Presenting a keynote address at an ADL conference, comedian Sacha Baron Cohen wasn't kidding around when he painted a bleak picture of our emerging world: "Today ... demagogues appeal to our worst instincts. Conspiracy theories once confined to the fringe are going mainstream. It’s as if the Age of Reason—the era of evidential argument—is ending, and now knowledge is delegitimized and scientific consensus is dismissed. Democracy, which depends on shared truths, is in retreat, and autocracy, which depends on shared lies, is on the march. Hate crimes are surging, as are murderous attacks on religious and ethnic minorities."
What's leading to these destabilizing changes? Baron Cohen could cite many reasons. But if pushed, he'll emphasize one:
But one thing is pretty clear to me. All this hate and violence is being facilitated by a handful of internet companies that amount to the greatest propaganda machine in history.
The greatest propaganda machine in history.
Think about it. Facebook, YouTube and Google, Twitter and others—they reach billions of people. The algorithms these platforms depend on deliberately amplify the type of content that keeps users engaged—stories that appeal to our baser instincts and that trigger outrage and fear. It’s why YouTube recommended videos by the conspiracist Alex Jones billions of times. It’s why fake news outperforms real news, because studies show that lies spread faster than truth. And it’s no surprise that the greatest propaganda machine in history has spread the oldest conspiracy theory in history—the lie that Jews are somehow dangerous. As one headline put it, “Just Think What Goebbels Could Have Done with Facebook.”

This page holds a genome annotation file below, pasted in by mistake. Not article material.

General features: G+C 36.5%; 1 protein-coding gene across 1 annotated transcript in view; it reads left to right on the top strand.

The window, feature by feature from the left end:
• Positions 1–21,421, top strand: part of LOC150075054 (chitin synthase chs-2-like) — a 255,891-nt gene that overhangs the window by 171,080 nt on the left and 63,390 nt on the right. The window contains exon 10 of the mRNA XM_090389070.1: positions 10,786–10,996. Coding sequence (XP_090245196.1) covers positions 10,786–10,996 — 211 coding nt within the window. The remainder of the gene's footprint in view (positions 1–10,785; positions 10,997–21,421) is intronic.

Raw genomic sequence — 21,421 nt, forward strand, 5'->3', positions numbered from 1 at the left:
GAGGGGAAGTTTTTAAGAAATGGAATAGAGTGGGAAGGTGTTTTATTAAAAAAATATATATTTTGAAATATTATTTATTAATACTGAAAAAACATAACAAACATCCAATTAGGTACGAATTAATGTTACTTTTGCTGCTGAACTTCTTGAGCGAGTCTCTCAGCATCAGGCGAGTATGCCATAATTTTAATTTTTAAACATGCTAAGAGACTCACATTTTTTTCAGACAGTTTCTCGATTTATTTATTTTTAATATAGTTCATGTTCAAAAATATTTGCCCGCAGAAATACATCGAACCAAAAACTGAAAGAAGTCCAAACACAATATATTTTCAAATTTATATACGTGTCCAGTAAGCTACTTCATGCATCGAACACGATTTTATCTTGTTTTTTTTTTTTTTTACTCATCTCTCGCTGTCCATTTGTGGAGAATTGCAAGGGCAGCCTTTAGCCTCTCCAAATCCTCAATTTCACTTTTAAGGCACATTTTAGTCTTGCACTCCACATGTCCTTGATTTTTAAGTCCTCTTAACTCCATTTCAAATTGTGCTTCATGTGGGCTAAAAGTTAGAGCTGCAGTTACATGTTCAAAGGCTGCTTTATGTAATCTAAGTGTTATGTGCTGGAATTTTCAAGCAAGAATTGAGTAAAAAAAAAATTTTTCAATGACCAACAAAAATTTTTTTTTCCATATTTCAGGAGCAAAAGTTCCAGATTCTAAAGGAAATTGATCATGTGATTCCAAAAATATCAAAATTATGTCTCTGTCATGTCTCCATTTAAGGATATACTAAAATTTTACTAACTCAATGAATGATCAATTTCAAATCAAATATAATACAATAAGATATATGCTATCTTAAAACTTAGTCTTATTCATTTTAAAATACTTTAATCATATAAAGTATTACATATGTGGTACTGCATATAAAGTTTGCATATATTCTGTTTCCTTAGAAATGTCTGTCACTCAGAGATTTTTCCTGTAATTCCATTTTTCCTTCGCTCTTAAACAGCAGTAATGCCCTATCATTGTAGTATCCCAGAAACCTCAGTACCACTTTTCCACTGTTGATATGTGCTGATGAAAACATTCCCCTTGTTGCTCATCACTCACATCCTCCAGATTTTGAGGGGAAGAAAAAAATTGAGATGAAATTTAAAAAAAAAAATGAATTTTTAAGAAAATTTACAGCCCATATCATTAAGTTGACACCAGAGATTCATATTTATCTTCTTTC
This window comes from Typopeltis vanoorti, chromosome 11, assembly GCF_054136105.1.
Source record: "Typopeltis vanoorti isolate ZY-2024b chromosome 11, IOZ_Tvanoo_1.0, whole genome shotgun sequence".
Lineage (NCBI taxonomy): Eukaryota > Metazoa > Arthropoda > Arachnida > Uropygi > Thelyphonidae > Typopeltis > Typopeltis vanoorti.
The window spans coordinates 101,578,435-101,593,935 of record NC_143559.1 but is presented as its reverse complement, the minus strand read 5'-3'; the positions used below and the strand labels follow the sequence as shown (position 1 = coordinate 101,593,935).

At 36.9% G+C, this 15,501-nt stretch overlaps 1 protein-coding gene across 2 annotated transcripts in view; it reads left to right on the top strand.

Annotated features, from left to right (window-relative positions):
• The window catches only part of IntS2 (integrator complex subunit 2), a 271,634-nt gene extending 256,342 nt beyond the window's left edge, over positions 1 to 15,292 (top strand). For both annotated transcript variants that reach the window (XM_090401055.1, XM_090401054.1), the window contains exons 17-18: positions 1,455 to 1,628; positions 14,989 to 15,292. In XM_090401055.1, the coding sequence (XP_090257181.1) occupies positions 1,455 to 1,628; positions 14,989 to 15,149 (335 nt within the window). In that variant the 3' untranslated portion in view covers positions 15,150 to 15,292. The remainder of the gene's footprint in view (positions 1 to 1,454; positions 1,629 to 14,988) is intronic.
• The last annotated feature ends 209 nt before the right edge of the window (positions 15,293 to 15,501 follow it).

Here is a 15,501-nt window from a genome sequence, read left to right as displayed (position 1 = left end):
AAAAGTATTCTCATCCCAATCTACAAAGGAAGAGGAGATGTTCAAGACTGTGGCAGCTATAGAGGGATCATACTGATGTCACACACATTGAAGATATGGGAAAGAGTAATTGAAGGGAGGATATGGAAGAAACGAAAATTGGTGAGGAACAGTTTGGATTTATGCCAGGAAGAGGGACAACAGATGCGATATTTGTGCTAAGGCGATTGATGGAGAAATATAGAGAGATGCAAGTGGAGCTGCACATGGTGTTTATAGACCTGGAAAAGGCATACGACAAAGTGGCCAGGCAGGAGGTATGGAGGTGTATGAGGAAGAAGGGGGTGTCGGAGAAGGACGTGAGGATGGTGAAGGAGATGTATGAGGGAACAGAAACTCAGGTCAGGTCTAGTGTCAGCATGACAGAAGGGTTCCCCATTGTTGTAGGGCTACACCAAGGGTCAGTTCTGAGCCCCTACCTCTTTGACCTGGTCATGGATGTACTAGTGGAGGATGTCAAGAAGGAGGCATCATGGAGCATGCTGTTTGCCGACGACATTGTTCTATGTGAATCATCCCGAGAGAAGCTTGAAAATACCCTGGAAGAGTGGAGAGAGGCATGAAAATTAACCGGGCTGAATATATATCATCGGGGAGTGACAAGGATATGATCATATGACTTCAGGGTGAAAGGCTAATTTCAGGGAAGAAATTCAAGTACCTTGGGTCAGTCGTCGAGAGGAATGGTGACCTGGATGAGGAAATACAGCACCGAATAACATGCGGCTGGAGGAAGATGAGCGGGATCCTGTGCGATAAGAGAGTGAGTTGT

On the internet, everything can appear equally legitimate. Breitbart resembles the BBC. The fictitious Protocols of the Elders of Zion look as valid as an ADL report. And the rantings of a lunatic seem as credible as the findings of a Nobel Prize winner. We have lost, it seems, a shared sense of the basic facts upon which democracy depends.
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